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“The best way to control the opposition is to lead it ourselves.” — Vladimir Ilyich Lenin

with 6 comments

Having thought further about Labour’s announcement they will repeal the Bedroom Tax legislation, and having read SPeye’s enlightening article here-

Labour to scrap the bedroom tax – a huge political mistake and huge opportunity missed.

It put me in mind of Lenin’s statement “The best way to control the opposition is to lead it ourselves.” And Margaret Thatcher’s acceptance of this philosophy when she answered what she thought was her greatest achievement with “Tony Blair and New Labour.”

I have long held the belief that Blair and his Blairites were the Tories answer to opposition, groomed to take over the Labour Party so that there would be no effective opposition to capitalism in this country.

Even if I am wrong and they were not ‘groomed’ for culpable opposition, certainly the face of British politics was undeniably changed because of New Labour’s acceptance of capitalism and globalisation rather than following it’s traditional role of opposition and education of the masses on the evils of capitalism.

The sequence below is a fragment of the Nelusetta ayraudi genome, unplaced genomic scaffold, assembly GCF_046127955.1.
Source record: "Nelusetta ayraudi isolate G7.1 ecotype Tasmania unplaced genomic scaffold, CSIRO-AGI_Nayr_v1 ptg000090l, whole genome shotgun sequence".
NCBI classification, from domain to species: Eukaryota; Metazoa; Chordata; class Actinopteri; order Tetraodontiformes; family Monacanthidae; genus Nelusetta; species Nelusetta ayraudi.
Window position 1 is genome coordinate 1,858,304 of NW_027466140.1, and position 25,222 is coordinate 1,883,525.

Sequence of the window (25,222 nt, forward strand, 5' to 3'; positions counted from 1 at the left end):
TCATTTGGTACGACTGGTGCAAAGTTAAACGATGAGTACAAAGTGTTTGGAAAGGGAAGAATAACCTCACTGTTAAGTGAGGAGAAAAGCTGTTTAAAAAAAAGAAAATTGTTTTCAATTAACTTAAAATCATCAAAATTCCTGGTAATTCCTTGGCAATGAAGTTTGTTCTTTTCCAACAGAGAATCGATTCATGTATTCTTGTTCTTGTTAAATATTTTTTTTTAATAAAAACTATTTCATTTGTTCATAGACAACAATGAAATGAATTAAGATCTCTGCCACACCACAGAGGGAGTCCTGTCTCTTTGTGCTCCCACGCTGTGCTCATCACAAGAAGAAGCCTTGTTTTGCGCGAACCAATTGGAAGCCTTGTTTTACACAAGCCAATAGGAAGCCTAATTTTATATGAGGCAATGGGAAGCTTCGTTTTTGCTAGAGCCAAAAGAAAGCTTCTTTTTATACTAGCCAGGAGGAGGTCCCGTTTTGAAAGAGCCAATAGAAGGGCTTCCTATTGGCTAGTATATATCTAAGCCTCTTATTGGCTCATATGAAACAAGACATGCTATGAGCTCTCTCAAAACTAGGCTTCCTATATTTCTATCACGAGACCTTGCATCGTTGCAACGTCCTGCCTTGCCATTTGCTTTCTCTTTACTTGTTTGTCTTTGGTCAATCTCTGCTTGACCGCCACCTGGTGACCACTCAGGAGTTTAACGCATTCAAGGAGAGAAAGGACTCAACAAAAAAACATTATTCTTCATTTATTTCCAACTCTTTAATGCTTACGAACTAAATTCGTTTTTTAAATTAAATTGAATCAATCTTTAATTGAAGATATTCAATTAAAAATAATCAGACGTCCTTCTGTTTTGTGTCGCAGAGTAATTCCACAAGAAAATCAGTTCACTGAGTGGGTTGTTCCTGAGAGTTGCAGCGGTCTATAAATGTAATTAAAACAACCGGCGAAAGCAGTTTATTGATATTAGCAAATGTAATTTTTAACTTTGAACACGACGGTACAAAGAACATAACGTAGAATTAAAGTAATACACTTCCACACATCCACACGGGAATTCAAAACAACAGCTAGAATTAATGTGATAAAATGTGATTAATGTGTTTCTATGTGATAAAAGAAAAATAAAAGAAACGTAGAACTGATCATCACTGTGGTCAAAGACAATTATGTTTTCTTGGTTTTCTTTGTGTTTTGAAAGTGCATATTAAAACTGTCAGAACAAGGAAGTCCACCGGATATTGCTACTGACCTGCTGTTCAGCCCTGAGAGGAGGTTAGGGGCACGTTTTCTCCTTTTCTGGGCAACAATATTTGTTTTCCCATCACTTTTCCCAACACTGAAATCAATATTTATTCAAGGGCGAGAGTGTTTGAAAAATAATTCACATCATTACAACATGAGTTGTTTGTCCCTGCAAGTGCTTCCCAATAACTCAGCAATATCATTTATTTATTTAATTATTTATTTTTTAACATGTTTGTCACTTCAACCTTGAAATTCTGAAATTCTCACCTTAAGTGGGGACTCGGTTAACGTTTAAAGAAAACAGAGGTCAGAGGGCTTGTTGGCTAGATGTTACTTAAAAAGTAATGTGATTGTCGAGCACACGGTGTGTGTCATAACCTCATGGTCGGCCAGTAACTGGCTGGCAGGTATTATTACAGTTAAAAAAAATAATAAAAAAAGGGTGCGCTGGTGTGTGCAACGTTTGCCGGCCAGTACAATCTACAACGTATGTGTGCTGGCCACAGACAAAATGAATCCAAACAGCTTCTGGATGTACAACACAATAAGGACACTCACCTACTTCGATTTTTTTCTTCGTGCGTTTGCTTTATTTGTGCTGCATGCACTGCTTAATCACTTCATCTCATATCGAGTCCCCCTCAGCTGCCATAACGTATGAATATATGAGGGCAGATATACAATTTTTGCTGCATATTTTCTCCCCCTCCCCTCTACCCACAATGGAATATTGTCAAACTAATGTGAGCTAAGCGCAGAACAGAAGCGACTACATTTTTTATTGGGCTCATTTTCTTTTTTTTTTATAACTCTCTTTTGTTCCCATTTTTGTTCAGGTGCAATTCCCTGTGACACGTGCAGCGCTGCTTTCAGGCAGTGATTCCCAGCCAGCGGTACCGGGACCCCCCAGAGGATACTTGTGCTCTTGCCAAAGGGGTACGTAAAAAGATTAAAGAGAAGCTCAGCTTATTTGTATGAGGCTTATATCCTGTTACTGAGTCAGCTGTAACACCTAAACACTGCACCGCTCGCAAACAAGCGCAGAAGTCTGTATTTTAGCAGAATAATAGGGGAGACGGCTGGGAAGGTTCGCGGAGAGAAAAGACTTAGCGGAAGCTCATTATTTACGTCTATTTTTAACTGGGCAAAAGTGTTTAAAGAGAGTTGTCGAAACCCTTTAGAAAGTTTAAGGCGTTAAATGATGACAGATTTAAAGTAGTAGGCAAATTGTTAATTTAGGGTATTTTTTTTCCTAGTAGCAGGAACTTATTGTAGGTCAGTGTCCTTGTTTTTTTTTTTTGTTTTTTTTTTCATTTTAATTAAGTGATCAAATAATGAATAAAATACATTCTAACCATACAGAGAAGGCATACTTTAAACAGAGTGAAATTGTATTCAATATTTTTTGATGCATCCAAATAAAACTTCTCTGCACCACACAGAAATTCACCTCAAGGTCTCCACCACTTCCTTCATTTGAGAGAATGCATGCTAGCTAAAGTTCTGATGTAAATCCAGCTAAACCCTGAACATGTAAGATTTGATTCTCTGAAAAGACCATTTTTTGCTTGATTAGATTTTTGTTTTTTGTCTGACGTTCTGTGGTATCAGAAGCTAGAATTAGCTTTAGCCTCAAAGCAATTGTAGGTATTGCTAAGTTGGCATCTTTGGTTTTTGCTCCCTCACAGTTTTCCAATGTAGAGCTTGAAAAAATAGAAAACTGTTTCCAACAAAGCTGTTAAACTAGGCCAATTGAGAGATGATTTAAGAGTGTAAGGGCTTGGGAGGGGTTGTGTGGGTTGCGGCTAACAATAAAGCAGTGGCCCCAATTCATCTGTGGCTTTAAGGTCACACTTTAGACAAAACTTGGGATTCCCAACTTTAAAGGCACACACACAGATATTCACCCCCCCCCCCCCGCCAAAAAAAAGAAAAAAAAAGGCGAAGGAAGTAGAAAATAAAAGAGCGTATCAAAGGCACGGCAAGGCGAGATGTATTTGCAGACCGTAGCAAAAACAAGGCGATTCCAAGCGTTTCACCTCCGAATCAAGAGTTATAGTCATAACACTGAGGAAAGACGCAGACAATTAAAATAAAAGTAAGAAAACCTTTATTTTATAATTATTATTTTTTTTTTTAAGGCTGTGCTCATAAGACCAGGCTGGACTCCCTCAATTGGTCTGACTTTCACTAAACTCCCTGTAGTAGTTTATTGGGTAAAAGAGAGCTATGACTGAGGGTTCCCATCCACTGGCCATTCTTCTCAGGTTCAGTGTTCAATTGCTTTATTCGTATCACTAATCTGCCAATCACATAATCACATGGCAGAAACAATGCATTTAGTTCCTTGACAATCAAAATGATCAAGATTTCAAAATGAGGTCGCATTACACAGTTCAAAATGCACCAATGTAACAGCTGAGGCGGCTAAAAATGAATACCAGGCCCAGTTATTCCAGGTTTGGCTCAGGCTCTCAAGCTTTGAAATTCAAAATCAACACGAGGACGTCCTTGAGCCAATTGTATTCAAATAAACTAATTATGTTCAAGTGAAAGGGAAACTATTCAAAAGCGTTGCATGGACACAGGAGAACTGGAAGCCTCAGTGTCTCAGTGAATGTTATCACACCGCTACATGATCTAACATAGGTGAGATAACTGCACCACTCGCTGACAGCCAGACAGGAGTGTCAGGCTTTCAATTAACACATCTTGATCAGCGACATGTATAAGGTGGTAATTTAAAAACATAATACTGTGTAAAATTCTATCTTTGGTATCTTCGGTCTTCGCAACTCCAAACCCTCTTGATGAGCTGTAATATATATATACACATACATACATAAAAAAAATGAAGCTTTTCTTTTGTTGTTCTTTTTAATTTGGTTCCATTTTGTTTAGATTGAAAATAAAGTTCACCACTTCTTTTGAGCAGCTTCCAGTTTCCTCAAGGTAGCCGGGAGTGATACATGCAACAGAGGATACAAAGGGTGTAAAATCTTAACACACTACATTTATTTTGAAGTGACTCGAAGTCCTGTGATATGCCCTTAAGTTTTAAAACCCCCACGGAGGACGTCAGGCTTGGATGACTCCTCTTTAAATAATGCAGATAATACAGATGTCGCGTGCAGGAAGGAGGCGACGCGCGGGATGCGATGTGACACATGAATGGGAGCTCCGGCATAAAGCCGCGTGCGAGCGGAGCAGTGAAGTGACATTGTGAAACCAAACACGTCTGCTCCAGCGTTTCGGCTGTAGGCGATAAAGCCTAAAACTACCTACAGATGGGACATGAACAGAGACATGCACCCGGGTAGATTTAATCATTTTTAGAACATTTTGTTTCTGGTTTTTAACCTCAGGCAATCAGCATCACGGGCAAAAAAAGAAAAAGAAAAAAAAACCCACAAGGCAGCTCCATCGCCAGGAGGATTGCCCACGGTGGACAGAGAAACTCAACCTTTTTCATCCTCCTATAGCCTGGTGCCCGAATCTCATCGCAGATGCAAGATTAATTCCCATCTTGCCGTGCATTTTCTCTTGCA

How does this relate to Labour’s statement on the Bedroom Tax? Quite simply SPeye explains why the announcement by Labour is a political mistake since they will now have to argue their case on economic grounds rather than have the economic case pre-argued on the fiscal disaster the Bedroom Tax is; the Bedroom Tax costs the taxpayer more than Housing Benefit, therefore it’s repeal will save money.

What could this mean? A get-out clause for Labour if and when they are elected, on the ground’s they cannot follow through on their promise because it is not economically viable- or that if they do not have a big enough majority, they will not be able to push through the tax reforms they now have to argue will pay for it.

Either way, Thatcher’s greatest achievement could once again prove to be a favourable result for the Tory party and their wealthy cohorts.

Written by Smiling Carcass

21/09/2013 at 11:36 AM

6 Responses

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  1. Miliband really should have highlighted just how much how the bedroom tax is costing more both socially and financially. If Milliband put up a convincing strategy how to defeat the bedroom tax then LibDem MPs would probably force their leaders to break with the Tories in order to try and save their pathetic skins. They’re much safer as long as the parties have more-or-less the same policies, because they’re not exposed by any unfavourable comparisons. He’d have to pledge to abolish the bedroom tax – which he says he will, call on councils to refuse to implement it and back them up with a promise to restore any funding they lose. The bedroom tax could be scrapped tomorrow, and the coalition made to look ridiculous, which would compromise their grip on power.

    Personally I don’t think flakey Ed will abolish the bedroom tax until just before the 2019 election. That’s assuming Labour get in by default


    21/09/2013 at 12:30 PM

    • I hope I’m wrong, but I don’t think they’ll abolish it at all. They may repeal the Tories BT, but they will, I think replace it with something ‘not so nasty’ as their austerity policy seems to be.